Incidentally, as of this writing, it was the Hondō’s turn to undergo repairs, and visitors making their way to Kiyomizu-dera will find the main hall covered up in scaffolding until 2020. Work began in February of this year, which in retrospect makes my November 2016 visit (mere months before the unsightly scaffolds went up) seem all the more well-timed.
My previous visits to Kiyomizu-dera were fairly abbreviated, but on this occasion I chose to go all the way to the Koyasu-no-tō (子安塔 or 子安の塔), the pagoda located across the valley from the Hondō. (Yes, the same one I promised we’d have a closer look at.) Koyasu, 子安, means safe or easy childbirth, and folklore has it that a visit to this tower will help grant that particular blessing to expectant mothers.
Being neither a Buddhist – I am, in the words of my favourite author J.R.R. Tolkien, “a Christian, and indeed a Roman Catholic” – nor an expectant mother, my interest in this building was purely architectural. The fact that one can also enjoy great views of the Hondō from this southern part of the temple compound didn’t hurt its appeal, either.
From here, I descended into the valley and headed north towards the foot of the Hondō, close to which stands the Otowa-no-taki (音羽の滝). Streams of clear, pure water – giving rise to the name of the temple itself, kiyomizu (清水) – are channelled through three separate stone spouts into a pool below. Visitors reach out with long-handled dippers to catch the water as it cascades from the spouts, believing that to drink from this source will aid them in various ways: purification, longevity, or other aspirations of that kind. Needless to say, the queue was long…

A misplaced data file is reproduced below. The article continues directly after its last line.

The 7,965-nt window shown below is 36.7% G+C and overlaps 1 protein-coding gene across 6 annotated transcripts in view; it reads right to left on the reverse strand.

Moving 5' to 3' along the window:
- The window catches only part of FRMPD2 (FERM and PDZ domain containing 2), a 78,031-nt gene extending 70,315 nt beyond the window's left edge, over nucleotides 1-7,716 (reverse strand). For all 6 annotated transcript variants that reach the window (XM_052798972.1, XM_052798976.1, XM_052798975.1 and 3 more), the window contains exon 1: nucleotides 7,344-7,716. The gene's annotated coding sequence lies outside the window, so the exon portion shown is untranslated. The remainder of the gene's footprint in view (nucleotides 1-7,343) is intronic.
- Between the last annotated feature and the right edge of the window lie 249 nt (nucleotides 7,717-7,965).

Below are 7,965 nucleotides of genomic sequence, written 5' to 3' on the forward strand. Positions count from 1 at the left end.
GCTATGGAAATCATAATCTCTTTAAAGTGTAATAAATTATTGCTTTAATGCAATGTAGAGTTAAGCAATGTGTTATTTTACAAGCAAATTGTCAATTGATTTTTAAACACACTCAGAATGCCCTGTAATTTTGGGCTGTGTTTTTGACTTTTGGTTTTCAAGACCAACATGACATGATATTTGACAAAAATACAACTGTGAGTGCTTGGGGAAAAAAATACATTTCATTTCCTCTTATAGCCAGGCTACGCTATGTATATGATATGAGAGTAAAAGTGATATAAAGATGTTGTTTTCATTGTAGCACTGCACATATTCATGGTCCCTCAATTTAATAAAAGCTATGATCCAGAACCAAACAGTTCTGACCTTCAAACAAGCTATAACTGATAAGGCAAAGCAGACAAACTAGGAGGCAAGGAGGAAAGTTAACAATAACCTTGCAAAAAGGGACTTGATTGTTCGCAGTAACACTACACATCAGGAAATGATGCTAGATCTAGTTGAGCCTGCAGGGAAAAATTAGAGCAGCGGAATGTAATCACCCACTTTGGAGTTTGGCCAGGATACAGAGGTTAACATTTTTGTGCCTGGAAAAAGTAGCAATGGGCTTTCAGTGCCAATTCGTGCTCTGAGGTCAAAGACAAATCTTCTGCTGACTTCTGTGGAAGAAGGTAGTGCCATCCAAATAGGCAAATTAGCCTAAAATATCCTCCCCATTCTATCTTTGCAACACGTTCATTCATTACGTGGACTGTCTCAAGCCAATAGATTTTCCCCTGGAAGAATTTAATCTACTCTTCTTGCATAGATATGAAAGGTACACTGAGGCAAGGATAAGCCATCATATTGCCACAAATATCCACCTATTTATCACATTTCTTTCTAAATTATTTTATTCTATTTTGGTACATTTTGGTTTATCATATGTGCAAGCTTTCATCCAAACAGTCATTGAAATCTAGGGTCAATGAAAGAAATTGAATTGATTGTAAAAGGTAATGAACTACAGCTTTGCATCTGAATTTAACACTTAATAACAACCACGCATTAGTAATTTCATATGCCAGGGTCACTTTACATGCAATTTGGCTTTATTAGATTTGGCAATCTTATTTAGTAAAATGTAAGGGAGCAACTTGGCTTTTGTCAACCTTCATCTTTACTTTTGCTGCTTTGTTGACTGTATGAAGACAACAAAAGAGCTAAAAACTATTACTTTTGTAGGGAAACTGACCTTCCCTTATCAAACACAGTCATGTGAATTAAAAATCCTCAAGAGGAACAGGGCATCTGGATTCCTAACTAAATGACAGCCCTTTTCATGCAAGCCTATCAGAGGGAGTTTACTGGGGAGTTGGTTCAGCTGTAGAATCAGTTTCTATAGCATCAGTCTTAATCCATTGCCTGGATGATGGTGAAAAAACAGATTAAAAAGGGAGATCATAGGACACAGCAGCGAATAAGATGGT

…but as a Catholic of a rigidly conservative sort – one who avoids actively participating in rituals of a different faith tradition – I respectfully observed from a distance and simply walked on past. (One less queue to worry about, at any rate.)
Soon, I found myself looking straight up at the floor of the Hondō’s famous “stage”, borne aloft by massive wooden pillars and beams.
The path near the valley floor is also a good place to admire the massive stretches of tightly-fitted stone that encase the hillside on which Kiyomizu-dera stands.
Now then, some commentary of a seasonal nature. Late November to early December is usually the best time to admire autumn colours in this part of Kyōto, and you’ll have noticed in the pictures above how the changing leaves made the valley and the Hondō look all the more picturesque. That said, it was a bit of a mixed bag in terms of quality, with trees at peak beauty mingled with bare branches on the one hand and shades of green on the other. Here, for example, we see leaf cover that was exploding with crimson on the fringes whilst tenaciously maintaining its normal colours further down.
Further on, I encountered some of the best colours I’d seen that day: rich hues of red spreading out across the pale blue sky.
For the most part, it was something of a blend, though having splashes of green and pale yellow mingled with fiery shades of orange does offer a rather appealing variety.
Now that was a great start to my journey across Higashiyama. As for what followed … well, let’s save that tale for another post.